When Dr. Vernon Whaley sits down at his desk in Trevecca’s Jackson Center for Music and Worship Arts, he’s mentally ticking through a to-do list, but not the kind you’d expect.
Rather than checking off the tasks for the day, Whaley is always focused on the future of education.
Whaley, who recently served as the dean of Liberty University’s School of Music, is the new associate vice president for program development in Trevecca’s School of Music and Worship Arts. He spent nearly 15 years at Liberty, during which enrollment in music and worship programs more than tripled.
Success isn’t what drives Whaley, though. He’s fueled by a passion to shape graduates who use their talents and technical skills to make a difference in their communities.
“We want to establish Trevecca as the place for training worship leaders, for training practical musicians to meet the needs of an unreached community, and for equipping music educators to reach out into their community with marketplace evangelism,” Whaley said. “With everything we offer, we want to be good stewards of the talents God has loaned to us.”
That understanding of what it means to be a follower of Christ and to help students steward the talents God has given them fuels Whaley’s passion for his work.
“The music we give is an overflow of our worship to the Lord,” Whaley said. “If you see it that way, then when you give a concert or a presentation of some sort, it has a whole different focus.”
For Whaley, that truth is always held in tandem with a focus on technical excellence and high professional standards. Innovation and forward-thinking have also been a vital part of the administrator’s 35-year career, first as a worship pastor and then as an educator.
And his plan for developing students into top-notch musicians—professionals and worship leaders who reach their communities for Christ—certainly isn’t traditional.
“The first thing on the agenda is to develop very practical market-driven degrees that can serve the church, the music industry, the education community and create student engagement,” Whaley said. “The idea is to equip students so well that the market begins asking for our students. That’s not the traditional approach in education, but that’s what we’re doing.”
Whaley is working on plans that would create what he calls “collaborative degrees” in worship studies, equipping students in worship and another area, such as leadership, theology, business, public administration, and more. The first cohort of the master’s in worship and leadership is set to begin in early March. Whaley sees the possibility for these types of online degree programs that prepare students to better connect with the communities they serve.
“[This approach] would allow us to train a worship pastor in more than one area or train a worship pastor to serve in a secular community while also serving the church,” Whaley said.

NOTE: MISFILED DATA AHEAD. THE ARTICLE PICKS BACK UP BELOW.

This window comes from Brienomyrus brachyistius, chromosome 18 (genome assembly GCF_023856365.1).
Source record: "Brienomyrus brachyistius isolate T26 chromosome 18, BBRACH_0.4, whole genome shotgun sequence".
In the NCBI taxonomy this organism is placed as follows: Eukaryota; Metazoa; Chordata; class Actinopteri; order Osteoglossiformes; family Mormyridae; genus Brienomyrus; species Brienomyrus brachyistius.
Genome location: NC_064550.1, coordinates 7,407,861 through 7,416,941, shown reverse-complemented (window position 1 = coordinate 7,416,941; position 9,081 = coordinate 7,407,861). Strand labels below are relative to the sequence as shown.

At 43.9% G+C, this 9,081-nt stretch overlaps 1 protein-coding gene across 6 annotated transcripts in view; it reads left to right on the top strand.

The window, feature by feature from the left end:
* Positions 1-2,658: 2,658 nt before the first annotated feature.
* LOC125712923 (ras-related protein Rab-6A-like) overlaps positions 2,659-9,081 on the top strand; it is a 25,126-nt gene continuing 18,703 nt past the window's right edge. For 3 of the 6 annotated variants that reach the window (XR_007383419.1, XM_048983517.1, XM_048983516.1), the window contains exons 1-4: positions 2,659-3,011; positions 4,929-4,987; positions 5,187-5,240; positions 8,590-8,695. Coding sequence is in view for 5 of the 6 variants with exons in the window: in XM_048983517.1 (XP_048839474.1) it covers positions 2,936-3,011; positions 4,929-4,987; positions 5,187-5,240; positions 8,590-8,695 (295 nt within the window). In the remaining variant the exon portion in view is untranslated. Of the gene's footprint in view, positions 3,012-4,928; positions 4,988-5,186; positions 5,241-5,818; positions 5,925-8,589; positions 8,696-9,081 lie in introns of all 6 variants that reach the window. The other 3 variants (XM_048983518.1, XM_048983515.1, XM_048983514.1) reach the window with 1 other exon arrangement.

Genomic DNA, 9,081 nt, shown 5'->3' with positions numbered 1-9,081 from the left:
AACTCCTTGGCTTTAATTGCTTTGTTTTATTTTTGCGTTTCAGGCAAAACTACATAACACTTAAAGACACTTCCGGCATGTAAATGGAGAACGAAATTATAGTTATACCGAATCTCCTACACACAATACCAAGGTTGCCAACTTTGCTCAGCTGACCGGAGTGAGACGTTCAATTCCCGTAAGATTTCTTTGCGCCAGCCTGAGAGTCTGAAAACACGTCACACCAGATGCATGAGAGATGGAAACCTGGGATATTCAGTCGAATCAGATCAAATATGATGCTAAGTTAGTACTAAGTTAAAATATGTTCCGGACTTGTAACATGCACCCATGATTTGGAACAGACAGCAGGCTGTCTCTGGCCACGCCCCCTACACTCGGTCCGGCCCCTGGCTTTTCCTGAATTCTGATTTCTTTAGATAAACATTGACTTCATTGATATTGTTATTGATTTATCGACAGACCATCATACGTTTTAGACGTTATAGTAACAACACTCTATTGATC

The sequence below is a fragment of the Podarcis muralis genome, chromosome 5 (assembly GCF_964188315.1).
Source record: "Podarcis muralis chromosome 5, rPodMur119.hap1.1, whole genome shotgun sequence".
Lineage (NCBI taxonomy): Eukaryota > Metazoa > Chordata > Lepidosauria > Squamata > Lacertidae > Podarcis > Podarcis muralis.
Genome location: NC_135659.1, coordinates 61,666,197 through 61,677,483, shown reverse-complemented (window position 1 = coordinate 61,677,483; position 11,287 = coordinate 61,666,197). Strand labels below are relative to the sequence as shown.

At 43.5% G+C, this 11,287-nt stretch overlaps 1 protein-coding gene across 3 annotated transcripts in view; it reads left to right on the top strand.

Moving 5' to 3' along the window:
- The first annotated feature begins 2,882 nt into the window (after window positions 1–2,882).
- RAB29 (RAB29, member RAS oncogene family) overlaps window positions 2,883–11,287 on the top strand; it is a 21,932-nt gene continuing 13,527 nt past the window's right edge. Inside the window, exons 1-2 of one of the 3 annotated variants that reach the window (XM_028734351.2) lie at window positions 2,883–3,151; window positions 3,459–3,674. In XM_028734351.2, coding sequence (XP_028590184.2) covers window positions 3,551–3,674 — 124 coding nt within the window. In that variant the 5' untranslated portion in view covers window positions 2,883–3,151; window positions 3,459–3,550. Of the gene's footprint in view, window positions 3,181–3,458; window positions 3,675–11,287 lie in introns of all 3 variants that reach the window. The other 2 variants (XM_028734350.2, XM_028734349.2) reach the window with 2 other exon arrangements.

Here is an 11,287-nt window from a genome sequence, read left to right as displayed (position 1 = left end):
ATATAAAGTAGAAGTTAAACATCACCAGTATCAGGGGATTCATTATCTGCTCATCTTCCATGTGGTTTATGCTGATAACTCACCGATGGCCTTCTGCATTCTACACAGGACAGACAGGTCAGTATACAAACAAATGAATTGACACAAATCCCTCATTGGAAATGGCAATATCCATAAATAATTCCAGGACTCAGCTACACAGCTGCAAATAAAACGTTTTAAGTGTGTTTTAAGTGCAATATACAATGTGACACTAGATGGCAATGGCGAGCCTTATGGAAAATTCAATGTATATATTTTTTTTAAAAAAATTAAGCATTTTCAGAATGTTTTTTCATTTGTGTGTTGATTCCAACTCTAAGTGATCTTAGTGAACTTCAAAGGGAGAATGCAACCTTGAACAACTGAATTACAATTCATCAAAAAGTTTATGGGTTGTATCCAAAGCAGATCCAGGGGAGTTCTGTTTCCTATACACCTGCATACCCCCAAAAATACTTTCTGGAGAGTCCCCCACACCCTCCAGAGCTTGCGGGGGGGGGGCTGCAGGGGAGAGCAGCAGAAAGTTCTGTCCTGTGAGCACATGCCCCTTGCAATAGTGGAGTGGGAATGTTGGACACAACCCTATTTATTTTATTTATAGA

Whaley and his wife, Beth, are the parents of two grown children and have six grandchildren. The son of missionaries, Whaley spent the better part of his “growing-up years” in Alaska. He holds a master’s degree in music education and composition as well as doctorates in music education with a focus in theory and composition and worship studies.
Learn more about Trevecca’s master’s program in worship and leadership.
About Trevecca Nazarene University
Trevecca Nazarene University is a Christian university in the heart of Nashville focused on preparing students for lives of leadership and service. Founded in 1901, Trevecca is committed to holistic education, encouraging students to grow intellectually, socially, emotionally, physically and spiritually.
This commitment extends from Trevecca’s historic main campus just one mile from thriving downtown Nashville to two other locations across Tennessee, and online classes offered worldwide. With students from 47 states and 25 countries, Trevecca offers 20 associate degrees, 73 bachelor’s degrees, 16 master’s programs and three doctoral programs as well as specialist and certificate programs.
U.S. News & World Report ranked Trevecca as a national university in the annual “2020 Best Colleges,” making the University the only Nazarene institution to receive the national ranking. The Carnegie Foundation has classified Trevecca as a doctoral university, ranking it among the top seven percent of schools nationwide.
The campus is certified as both an arboretum and the Arbor Day Foundation’s Tree Campus USA, one of just nine universities and colleges in the state to receive the recognition. A member of NCAA Division II, Trevecca boasts 15 men’s and women’s teams who compete in the Great Midwest Athletic Conference as well as 12 intramural teams.